In terms of sales, “anything electronic is going well,” said Lee Ann Hundley, manager of Roses on Commonwealth Boulevard.
Roses did not offer any “door specials,” so “nobody was knocking down our door” when the store opened at 6 a.m. Friday, Hundley said, laughing.
Still, she said she was pleased with Black Friday crowds, which she noted were especially large between noon and 2 p.m.
Saturday afternoon, Hundley estimated the store’s Black Friday sales this year probably were about 20 percent over last year’s. She added that Saturday’s sales were “pretty good.”
“Our (sales) trend is where we like it to be,” she said.
Marshalls, a new department store at the mall, opened at 7 a.m. Friday “to a slow start,” said Store Manager Sara Thomas. She mentioned that JC’s 5 Star Outlet nearby opened at 5:30 a.m., so customers may have gone there first.
But “we picked up” and business was steady later in the day, Thomas said, adding that Marshalls had met its sales targets for the day by mid-afternoon.
Christmas decorations and toys in particular were “flying out the door,” she said.
“We’ve done well and above what they anticipated” for sales Thursday, Friday and Saturday, Debra Howery, assistant manager at Marshalls, said late Saturday afternoon.
Kmart has been opening on Thanksgiving for more than 20 years, according to published reports.
Martinsville Store Manager Jeff George said business this Thanksgiving seemed “a little slower” than on the same day last year. He could not determine why.
On Black Friday, business at Kmart picked up and “we started rolling,” said Assistant Manager Judy Graham.
Clothes, small appliances, televisions, tablet computers and other electronic goods were among hot-selling items at Kmart over the weekend, George and Graham said.
Late Saturday afternoon, George summarized the holiday sales: Thanksgiving morning did not go “so well; Thanksgiving night was good; Black Friday was good; today (Saturday) has been busy. It’s slacked off a little bit now.”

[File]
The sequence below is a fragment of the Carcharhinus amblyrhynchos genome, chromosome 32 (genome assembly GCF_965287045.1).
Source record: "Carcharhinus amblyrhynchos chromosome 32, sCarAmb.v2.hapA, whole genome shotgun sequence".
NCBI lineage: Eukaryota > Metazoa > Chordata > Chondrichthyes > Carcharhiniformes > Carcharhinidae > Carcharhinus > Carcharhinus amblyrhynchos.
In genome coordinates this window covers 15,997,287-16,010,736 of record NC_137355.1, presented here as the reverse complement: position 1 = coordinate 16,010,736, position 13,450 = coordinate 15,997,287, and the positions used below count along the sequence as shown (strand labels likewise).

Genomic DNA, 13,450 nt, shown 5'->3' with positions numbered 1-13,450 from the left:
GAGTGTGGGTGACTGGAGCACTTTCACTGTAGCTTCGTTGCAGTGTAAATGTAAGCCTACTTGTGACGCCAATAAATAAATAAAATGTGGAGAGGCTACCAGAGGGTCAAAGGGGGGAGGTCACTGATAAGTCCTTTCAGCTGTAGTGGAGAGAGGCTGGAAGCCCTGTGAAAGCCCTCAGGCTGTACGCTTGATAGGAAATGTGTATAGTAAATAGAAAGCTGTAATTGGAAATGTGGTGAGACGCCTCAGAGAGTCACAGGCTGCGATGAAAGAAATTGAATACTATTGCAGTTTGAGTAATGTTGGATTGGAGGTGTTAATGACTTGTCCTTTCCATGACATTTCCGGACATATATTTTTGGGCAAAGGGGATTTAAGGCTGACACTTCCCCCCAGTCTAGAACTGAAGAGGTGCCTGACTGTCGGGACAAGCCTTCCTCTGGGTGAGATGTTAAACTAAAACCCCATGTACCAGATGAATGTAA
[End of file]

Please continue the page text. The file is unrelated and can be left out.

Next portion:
Business at JC’s — the former Penney’s outlet — was steady throughout the day on Friday, according to store managers who declined to comment further.
The outlet chain has announced plans to close all 15 of its stores nationwide, including the Martinsville location, after Christmas.
An assistant manager at Walmart said, “Sales have been very high. Sales have been very good.” Among the items that sold well were items listed in Black Friday advertising, including electronics, she said.
On what was supposedly the busiest shopping day of the year, many stores in Martinsville’s uptown central business district were closed Friday.
Bill’s Jewelers was one of a few uptown stores that were open. Owner Joan Kochersperger said that while she always opens on Black Friday, in terms of business, “we normally don’t do anything on this day.”
Kochersperger said shoppers seem to prefer to go to large chain stores on Black Friday. She said, though, that she opened her store in case any of her regular customers needed anything.